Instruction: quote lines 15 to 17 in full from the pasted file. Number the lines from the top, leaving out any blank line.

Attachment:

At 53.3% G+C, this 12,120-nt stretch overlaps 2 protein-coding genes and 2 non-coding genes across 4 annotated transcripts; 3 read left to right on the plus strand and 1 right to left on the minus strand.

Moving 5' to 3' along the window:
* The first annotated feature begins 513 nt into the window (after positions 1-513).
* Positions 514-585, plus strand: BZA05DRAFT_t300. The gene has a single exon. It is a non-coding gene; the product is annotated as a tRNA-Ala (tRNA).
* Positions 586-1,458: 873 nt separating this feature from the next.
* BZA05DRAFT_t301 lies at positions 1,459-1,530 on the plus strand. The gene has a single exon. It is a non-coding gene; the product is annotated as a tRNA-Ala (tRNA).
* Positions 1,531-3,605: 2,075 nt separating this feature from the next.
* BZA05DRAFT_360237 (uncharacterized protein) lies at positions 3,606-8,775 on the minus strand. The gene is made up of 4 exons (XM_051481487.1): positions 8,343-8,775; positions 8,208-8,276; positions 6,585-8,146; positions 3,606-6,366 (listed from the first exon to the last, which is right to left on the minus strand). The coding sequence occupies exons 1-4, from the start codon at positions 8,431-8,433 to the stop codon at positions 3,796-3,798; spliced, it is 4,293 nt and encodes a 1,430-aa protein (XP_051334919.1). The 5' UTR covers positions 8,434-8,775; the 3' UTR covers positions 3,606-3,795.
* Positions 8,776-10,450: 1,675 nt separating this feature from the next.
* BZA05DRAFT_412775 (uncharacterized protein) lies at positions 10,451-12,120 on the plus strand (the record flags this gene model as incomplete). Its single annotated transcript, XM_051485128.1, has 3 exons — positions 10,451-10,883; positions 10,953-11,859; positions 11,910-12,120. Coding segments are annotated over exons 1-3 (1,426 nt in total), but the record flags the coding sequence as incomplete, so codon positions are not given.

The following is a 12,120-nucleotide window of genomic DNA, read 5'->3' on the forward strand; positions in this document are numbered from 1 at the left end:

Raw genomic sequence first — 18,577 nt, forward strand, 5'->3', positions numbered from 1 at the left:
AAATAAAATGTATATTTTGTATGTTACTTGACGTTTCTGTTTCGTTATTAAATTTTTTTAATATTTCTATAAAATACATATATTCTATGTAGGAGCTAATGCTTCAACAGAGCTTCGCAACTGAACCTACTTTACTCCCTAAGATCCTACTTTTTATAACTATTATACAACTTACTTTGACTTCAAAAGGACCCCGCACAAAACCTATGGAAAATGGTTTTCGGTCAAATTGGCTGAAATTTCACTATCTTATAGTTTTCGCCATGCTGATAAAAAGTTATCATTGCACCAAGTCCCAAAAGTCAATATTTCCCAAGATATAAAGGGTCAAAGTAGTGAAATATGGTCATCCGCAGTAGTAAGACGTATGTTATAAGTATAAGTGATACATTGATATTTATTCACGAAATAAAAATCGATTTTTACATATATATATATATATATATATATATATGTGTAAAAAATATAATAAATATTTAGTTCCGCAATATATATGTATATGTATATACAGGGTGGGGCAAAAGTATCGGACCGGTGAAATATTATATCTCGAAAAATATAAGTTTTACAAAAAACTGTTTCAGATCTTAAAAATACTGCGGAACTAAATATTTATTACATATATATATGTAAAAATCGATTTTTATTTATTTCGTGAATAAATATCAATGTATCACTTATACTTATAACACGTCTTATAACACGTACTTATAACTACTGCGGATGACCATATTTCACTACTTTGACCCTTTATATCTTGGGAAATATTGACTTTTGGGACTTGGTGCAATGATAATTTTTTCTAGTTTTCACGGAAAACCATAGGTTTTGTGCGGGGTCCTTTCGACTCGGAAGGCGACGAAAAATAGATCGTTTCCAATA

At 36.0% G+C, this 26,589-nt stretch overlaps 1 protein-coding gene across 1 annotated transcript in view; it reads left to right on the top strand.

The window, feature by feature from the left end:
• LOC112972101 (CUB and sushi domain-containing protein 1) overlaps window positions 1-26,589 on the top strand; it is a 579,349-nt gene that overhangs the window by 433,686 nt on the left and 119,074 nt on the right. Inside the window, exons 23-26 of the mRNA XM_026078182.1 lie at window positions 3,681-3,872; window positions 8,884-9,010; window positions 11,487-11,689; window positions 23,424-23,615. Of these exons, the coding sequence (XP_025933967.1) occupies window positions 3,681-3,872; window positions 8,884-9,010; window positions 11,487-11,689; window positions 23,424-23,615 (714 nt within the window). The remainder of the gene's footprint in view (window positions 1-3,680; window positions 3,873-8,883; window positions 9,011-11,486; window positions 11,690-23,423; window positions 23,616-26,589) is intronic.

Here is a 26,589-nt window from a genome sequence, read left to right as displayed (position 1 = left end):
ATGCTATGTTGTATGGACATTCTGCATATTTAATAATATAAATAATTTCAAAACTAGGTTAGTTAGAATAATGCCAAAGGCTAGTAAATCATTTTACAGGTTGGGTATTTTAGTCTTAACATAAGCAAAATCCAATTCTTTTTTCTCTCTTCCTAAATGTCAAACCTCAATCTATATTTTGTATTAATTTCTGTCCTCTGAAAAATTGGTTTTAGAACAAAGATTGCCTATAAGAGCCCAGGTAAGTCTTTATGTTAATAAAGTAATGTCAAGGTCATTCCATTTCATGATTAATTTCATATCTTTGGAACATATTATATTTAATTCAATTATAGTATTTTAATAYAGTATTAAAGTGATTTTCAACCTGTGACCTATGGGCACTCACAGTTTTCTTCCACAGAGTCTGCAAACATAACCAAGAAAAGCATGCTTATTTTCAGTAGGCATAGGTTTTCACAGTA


The window, feature by feature from the left end:
• LOC112972101 (CUB and sushi domain-containing protein 1) overlaps window positions 1-26,589 on the top strand; it is a 579,349-nt gene that overhangs the window by 433,686 nt on the left and 119,074 nt on the right. Inside the window, exons 23-26 of the mRNA XM_026078182.1 lie at window positions 3,681-3,872; window positions 8,884-9,010; window positions 11,487-11,689; window positions 23,424-23,615. Of these exons, the coding sequence (XP_025933967.1) occupies window positions 3,681-3,872; window positions 8,884-9,010; window positions 11,487-11,689; window positions 23,424-23,615 (714 nt within the window). The remainder of the gene's footprint in view (window positions 1-3,680; window positions 3,873-8,883; window positions 9,011-11,486; window positions 11,690-23,423; window positions 23,616-26,589) is intronic.

Here is a 26,589-nt window from a genome sequence, read left to right as displayed (position 1 = left end):